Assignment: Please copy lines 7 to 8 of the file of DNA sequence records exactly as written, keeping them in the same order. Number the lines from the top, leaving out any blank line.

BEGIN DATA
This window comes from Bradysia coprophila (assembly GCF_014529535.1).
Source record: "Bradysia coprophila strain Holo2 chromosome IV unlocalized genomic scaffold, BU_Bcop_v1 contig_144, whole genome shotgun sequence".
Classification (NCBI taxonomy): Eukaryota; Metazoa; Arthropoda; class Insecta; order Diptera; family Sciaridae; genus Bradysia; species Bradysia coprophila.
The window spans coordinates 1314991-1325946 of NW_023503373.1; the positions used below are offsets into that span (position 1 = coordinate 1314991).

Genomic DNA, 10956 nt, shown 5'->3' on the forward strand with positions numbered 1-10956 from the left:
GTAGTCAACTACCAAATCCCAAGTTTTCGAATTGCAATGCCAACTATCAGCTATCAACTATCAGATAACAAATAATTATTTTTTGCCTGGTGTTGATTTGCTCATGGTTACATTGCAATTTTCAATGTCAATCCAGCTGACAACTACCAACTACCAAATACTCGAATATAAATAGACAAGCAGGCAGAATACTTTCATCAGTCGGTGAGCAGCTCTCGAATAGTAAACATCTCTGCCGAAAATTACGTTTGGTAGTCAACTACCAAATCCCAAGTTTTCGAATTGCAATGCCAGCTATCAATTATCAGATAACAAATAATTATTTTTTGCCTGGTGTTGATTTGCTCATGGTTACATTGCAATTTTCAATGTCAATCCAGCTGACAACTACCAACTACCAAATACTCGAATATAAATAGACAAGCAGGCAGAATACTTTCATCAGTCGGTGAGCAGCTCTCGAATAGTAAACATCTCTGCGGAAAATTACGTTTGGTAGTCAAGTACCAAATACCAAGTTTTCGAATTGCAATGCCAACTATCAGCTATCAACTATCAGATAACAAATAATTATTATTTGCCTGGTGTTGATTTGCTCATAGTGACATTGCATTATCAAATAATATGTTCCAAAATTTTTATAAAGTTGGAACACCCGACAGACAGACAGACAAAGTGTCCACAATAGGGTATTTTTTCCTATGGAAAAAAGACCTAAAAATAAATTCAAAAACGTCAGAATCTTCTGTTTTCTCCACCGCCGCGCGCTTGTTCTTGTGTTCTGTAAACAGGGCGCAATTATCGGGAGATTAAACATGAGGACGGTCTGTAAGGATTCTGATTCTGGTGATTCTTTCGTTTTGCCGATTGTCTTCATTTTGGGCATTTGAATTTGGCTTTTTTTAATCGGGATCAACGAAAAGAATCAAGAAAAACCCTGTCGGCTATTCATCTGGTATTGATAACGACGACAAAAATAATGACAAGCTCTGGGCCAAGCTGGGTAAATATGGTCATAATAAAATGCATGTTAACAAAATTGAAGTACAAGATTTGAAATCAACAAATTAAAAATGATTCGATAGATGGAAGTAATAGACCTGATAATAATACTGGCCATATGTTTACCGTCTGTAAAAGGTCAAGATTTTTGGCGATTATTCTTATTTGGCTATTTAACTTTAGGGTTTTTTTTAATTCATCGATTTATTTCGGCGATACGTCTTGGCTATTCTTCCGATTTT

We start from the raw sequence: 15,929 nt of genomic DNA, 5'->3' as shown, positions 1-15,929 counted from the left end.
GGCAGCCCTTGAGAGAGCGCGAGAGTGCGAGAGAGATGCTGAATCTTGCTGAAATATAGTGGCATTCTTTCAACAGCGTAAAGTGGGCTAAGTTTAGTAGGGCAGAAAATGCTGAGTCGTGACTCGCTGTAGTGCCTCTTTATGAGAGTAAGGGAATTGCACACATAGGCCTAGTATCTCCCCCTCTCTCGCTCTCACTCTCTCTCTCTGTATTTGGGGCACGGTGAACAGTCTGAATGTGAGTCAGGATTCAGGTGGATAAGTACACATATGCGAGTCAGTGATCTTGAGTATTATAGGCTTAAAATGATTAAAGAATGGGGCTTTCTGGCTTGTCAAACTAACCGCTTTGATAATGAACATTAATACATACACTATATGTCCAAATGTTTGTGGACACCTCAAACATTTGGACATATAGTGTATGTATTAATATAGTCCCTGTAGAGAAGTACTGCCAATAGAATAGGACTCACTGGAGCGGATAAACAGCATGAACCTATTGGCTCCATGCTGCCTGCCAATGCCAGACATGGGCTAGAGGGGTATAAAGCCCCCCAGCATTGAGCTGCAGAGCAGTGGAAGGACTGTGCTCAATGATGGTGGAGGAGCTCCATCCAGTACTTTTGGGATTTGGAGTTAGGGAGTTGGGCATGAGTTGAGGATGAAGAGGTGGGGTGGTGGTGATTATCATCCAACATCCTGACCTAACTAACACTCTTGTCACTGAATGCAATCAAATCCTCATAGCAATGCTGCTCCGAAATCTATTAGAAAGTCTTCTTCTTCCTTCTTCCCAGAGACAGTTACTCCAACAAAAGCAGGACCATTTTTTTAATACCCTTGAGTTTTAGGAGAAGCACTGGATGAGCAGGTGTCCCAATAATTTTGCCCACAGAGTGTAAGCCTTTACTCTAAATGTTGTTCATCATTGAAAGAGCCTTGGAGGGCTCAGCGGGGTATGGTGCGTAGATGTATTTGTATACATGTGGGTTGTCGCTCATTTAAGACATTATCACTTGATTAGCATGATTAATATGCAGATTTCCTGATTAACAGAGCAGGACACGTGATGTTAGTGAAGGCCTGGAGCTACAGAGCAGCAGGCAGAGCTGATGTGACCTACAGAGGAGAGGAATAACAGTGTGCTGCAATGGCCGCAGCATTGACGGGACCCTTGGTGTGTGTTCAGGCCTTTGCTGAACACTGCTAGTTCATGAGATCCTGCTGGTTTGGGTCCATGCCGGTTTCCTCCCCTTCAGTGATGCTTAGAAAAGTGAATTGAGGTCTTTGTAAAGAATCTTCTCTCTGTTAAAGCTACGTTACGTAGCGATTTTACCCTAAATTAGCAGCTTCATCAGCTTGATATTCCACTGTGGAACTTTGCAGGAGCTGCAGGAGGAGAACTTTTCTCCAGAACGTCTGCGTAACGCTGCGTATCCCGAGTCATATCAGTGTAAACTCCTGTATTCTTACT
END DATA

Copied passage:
We start from the raw sequence: 15,929 nt of genomic DNA, 5'->3' as shown, positions 1-15,929 counted from the left end.
GGCAGCCCTTGAGAGAGCGCGAGAGTGCGAGAGAGATGCTGAATCTTGCTGAAATATAGTGGCATTCTTTCAACAGCGTAAAGTGGGCTAAGTTTAGTAGGGCAGAAAATGCTGAGTCGTGACTCGCTGTAGTGCCTCTTTATGAGAGTAAGGGAATTGCACACATAGGCCTAGTATCTCCCCCTCTCTCGCTCTCACTCTCTCTCTCTGTATTTGGGGCACGGTGAACAGTCTGAATGTGAGTCAGGATTCAGGTGGATAAGTACACATATGCGAGTCAGTGATCTTGAGTATTATAGGCTTAAAATGATTAAAGAATGGGGCTTTCTGGCTTGTCAAACTAACCGCTTTGATAATGAACATTAATACATACACTATATGTCCAAATGTTTGTGGACACCTCAAACATTTGGACATATAGTGTATGTATTAATATAGTCCCTGTAGAGAAGTACTGCCAATAGAATAGGACTCACTGGAGCGGATAAACAGCATGAACCTATTGGCTCCATGCTGCCTGCCAATGCCAGACATGGGCTAGAGGGGTATAAAGCCCCCCAGCATTGAGCTGCAGAGCAGTGGAAGGACTGTGCTCAATGATGGTGGAGGAGCTCCATCCAGTACTTTTGGGATTTGGAGTTAGGGAGTTGGGCATGAGTTGAGGATGAAGAGGTGGGGTGGTGGTGATTATCATCCAACATCCTGACCTAACTAACACTCTTGTCACTGAATGCAATCAAATCCTCATAGCAATGCTGCTCCGAAATCTATTAGAAAGTCTTCTTCTTCCTTCTTCCCAGAGACAGTTACTCCAACAAAAGCAGGACCATTTTTTTAATACCCTTGAGTTTTAGGAGAAGCACTGGATGAGCAGGTGTCCCAATAATTTTGCCCACAGAGTGTAAGCCTTTACTCTAAATGTTGTTCATCATTGAAAGAGCCTTGGAGGGCTCAGCGGGGTATGGTGCGTAGATGTATTTGTATACATGTGGGTTGTCGCTCATTTAAGACATTATCACTTGATTAGCATGATTAATATGCAGATTTCCTGATTAACAGAGCAGGACACGTGATGTTAGTGAAGGCCTGGAGCTACAGAGCAGCAGGCAGAGCTGATGTGACCTACAGAGGAGAGGAATAACAGTGTGCTGCAATGGCCGCAGCATTGACGGGACCCTTGGTGTGTGTTCAGGCCTTTGCTGAACACTGCTAGTTCATGAGATCCTGCTGGTTTGGGTCCATGCCGGTTTCCTCCCCTTCAGTGATGCTTAGAAAAGTGAATTGAGGTCTTTGTAAAGAATCTTCTCTCTGTTAAAGCTACGTTACGTAGCGATTTTACCCTAAATTAGCAGCTTCATCAGCTTGATATTCCACTGTGGAACTTTGCAGGAGCTGCAGGAGGAGAACTTTTCTCCAGAACGTCTGCGTAACGCTGCGTATCCCGAGTCATATCAGTGTAAACTCCTGTATTCTTACT